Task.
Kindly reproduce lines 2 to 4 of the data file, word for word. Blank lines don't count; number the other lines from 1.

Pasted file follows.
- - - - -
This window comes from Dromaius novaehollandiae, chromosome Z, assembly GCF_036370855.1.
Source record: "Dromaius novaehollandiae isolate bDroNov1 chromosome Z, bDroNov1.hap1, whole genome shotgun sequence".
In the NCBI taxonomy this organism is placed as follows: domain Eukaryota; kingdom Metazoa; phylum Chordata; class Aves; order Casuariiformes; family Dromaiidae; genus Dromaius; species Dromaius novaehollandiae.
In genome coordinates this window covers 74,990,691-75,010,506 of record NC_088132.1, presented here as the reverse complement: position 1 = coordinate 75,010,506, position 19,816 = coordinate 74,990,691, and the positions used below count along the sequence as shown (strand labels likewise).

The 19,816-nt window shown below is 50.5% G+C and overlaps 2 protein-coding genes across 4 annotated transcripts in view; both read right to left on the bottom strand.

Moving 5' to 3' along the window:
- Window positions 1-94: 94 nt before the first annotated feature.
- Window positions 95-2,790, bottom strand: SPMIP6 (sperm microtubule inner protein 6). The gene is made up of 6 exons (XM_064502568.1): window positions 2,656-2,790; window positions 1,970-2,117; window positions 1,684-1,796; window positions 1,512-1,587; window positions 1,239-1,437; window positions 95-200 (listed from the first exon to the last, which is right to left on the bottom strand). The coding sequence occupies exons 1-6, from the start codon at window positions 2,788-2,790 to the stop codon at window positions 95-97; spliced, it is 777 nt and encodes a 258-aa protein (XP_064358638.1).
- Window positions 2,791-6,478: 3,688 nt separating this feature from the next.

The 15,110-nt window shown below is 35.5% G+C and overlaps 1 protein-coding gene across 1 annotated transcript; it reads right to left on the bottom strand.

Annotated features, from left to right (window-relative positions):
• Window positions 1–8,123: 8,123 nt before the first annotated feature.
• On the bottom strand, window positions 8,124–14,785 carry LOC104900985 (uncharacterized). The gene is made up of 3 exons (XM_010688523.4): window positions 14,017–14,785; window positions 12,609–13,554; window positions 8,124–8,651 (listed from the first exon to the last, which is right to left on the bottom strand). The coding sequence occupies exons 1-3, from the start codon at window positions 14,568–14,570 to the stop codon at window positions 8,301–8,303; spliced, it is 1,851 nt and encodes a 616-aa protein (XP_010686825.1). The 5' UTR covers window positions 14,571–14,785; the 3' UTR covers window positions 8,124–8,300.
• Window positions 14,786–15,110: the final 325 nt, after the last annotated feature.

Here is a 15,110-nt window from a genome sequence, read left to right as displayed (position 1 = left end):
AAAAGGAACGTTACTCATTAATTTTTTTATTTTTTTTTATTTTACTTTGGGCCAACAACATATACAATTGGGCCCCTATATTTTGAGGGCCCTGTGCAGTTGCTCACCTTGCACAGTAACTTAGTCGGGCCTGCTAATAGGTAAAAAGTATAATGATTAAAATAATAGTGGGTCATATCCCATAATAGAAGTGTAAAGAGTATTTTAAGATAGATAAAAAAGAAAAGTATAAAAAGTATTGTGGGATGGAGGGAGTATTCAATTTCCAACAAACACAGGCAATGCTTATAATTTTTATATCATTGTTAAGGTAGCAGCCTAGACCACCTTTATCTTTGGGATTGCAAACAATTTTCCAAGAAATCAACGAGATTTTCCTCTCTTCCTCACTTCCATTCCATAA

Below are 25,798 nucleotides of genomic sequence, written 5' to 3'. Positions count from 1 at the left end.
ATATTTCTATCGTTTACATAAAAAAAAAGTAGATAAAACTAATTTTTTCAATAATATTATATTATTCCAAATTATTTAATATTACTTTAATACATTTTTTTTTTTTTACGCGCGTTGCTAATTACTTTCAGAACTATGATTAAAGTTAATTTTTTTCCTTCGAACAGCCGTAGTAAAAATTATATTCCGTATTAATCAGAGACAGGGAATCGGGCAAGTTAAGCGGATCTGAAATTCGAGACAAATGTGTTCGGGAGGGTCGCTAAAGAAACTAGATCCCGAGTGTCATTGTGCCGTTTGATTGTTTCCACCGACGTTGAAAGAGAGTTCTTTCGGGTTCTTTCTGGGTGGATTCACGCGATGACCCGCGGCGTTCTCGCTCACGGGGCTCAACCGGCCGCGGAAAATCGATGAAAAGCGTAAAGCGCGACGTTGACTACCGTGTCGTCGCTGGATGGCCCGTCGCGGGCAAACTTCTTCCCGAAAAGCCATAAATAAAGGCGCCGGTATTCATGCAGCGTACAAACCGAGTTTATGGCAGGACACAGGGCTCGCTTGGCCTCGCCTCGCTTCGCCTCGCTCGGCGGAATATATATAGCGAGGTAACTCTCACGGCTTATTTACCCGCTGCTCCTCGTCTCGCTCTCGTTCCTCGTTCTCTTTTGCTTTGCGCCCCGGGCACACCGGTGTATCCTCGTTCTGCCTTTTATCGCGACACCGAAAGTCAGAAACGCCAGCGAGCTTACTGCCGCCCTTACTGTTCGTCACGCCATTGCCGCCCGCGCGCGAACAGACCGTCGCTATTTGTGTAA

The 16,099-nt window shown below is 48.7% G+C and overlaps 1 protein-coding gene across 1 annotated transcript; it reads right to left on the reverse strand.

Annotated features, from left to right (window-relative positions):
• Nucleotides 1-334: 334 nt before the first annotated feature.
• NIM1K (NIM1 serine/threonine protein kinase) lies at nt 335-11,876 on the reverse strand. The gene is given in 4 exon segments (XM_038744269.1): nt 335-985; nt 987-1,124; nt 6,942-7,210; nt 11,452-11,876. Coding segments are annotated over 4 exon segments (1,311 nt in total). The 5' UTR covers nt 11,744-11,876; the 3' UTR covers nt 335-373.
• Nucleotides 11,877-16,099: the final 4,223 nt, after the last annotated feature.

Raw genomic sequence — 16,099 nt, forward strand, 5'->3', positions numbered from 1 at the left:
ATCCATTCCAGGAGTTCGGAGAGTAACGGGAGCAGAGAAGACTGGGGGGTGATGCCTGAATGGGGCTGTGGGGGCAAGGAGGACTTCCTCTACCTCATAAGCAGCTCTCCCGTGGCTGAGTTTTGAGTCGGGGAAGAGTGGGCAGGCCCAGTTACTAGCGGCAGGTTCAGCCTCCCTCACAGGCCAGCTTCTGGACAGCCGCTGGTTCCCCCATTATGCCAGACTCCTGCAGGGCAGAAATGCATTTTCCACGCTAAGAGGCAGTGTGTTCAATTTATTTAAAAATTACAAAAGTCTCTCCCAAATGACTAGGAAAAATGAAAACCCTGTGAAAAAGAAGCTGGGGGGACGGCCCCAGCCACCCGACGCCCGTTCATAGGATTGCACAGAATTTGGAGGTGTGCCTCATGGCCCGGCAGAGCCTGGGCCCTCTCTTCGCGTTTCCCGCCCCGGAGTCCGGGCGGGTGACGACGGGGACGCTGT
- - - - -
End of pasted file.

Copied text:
Source record: "Dromaius novaehollandiae isolate bDroNov1 chromosome Z, bDroNov1.hap1, whole genome shotgun sequence".
In the NCBI taxonomy this organism is placed as follows: domain Eukaryota; kingdom Metazoa; phylum Chordata; class Aves; order Casuariiformes; family Dromaiidae; genus Dromaius; species Dromaius novaehollandiae.
In genome coordinates this window covers 74,990,691-75,010,506 of record NC_088132.1, presented here as the reverse complement: position 1 = coordinate 75,010,506, position 19,816 = coordinate 74,990,691, and the positions used below count along the sequence as shown (strand labels likewise).